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When it comes to solving complex problems, collaborating isn’t enough

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Adam Jones

‘Collaborate’ has become something of a rallying cry in the public sector over the past few years. We’ve heard how collaboration leads to better outcomes for citizens, how it has enabled civil servants to better spot (and avoid) unnecessary duplication and how it can improve morale. All good things. 

However, when it comes to designing systemic policy solutions to complex problems, I believe that collaboration, on its own, is not enough. So what is needed beyond collaboration? I thought I’d share my thoughts in a blog post and share three concepts that might help you engage with stakeholders on the topic. 

Be collaborative, but think systemically 

Firstly, I want to say that systems thinking and collaboration aren’t the same thing. Many may think that by collaborating, they’re approaching things systemically. They most likely aren’t. In order to develop systemic solutions yes, you need to collaborate and convene systemically, but you also need to ensure stakeholders are thinking systemically.

Bringing stakeholders together is absolutely essential if you want stakeholders to better understand a system, define their goals and design a solution.

Collaboration means stakeholders have an opportunity to be heard. The system benefits from diversity of thought. It can also help people to resolve conflicting views and potentially reach consensus.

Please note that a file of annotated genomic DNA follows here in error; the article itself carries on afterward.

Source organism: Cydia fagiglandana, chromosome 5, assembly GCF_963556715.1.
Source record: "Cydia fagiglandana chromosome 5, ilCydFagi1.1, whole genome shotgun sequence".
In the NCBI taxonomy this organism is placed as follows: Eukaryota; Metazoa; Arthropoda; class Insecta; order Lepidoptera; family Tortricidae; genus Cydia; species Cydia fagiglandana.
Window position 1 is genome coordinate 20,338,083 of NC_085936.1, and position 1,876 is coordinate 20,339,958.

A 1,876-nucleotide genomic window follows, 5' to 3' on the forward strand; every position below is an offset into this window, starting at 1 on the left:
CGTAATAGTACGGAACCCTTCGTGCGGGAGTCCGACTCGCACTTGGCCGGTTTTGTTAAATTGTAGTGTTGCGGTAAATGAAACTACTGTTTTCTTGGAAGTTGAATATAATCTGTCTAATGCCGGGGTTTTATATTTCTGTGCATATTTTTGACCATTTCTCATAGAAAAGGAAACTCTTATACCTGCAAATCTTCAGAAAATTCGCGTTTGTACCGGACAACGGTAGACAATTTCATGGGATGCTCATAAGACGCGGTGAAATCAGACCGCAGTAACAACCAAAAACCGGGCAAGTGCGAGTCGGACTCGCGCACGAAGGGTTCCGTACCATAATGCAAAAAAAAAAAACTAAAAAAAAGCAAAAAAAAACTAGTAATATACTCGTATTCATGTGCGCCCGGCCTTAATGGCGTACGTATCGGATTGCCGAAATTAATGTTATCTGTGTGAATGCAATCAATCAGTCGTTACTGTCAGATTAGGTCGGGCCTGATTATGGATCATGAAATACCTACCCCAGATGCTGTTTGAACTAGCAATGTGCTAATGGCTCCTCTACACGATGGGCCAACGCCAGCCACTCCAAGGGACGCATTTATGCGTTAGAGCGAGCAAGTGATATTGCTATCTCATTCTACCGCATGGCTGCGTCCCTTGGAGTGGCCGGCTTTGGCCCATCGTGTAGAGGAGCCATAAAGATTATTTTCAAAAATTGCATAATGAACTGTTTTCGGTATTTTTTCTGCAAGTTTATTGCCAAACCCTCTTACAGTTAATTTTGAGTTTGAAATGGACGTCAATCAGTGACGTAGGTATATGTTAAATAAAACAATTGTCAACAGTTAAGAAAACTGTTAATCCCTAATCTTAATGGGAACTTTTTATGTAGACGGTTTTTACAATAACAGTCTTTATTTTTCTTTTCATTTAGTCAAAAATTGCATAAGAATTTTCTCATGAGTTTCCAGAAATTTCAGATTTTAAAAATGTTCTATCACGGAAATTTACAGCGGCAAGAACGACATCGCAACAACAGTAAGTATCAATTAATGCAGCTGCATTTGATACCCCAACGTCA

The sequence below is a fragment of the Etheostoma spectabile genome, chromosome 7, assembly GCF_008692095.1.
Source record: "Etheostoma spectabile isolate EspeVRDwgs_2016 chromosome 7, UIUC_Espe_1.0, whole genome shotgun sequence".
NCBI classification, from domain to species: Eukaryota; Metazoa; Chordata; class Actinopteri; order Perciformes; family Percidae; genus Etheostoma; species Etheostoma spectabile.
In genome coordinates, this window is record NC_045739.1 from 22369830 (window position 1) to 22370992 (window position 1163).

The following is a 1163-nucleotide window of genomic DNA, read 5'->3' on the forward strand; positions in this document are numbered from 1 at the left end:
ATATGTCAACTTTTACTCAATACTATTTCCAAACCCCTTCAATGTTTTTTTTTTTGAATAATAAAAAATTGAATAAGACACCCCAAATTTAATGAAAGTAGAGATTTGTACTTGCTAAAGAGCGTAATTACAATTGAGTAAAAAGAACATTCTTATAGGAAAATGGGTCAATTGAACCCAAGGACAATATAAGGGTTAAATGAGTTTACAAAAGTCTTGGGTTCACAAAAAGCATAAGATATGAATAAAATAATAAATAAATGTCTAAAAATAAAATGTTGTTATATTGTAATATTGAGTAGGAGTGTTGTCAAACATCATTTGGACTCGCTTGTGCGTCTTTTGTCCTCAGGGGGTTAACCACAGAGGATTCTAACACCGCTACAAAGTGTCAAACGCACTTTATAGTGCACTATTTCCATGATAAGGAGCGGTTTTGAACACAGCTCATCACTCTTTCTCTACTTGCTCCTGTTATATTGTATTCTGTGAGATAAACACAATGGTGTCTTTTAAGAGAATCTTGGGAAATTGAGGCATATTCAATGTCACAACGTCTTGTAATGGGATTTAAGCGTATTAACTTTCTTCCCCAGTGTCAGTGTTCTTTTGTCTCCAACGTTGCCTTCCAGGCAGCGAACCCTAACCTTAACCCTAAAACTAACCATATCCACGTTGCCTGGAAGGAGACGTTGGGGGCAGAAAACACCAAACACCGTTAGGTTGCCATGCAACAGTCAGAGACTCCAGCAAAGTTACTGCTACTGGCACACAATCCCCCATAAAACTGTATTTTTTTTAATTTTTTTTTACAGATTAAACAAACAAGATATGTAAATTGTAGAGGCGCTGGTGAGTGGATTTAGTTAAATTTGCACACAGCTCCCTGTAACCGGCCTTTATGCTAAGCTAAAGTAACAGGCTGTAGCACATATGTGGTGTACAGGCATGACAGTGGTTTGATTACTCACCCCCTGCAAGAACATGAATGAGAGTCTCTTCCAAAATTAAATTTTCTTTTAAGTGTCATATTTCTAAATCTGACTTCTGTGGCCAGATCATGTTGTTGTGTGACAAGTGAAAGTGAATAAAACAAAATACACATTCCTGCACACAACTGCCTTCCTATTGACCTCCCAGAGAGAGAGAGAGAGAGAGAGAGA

But it’s just as important that there is a change in mindset towards thinking systemically because even when stakeholders convene, there is a high risk they assume that the best way to improve the system is to focus on their individual part.

Consider the elephant 

One way to help ‘think systemically’ is to consider the elephant.

You might be familiar with the ancient parable of the blind men and the elephant. In the story, several blind men interact with a different part of the same elephant, assuming that what they are interacting with is the whole elephant. 

They do not see that they are interacting with one piece of something bigger and more complex. 

For me, it illustrates the challenge of enabling diverse stakeholders to see the bigger picture.

To optimise the performance of the entire system, stakeholders need to shift from trying to optimise their element of the system to improving relationships among its constituent elements. They need to shift towards thinking systemically.

Use the iceberg 

Another concept for helping stakeholders develop an initial picture of the true elephant (any complex system) and beginning to look at things systemically, is the iceberg metaphor.

It is a simple means of distinguishing problem symptoms from root causes.

The iceberg distinguishes: 

  • Events (what happened)
  • Patterns of behaviours that link events over time (what has been happening)
  • System Structure the hidden element of the iceberg that causes the most damage because it shapes the trends and events (why has it been happening)

The root causes of a chronic, complex problem can be found in its underlying systems structure – the many circular, interdependent and sometimes time-delayed relationships among its parts.

Creative tension 

A concept which can help resolve a complex problem is that of a ‘creative tension’ model introduced by Peter Senge in ‘The Fifth Discipline’. 

This proposes that the energy for change is mobilised by establishing a discrepancy between what people want (a goal or vision) and where they are (current reality).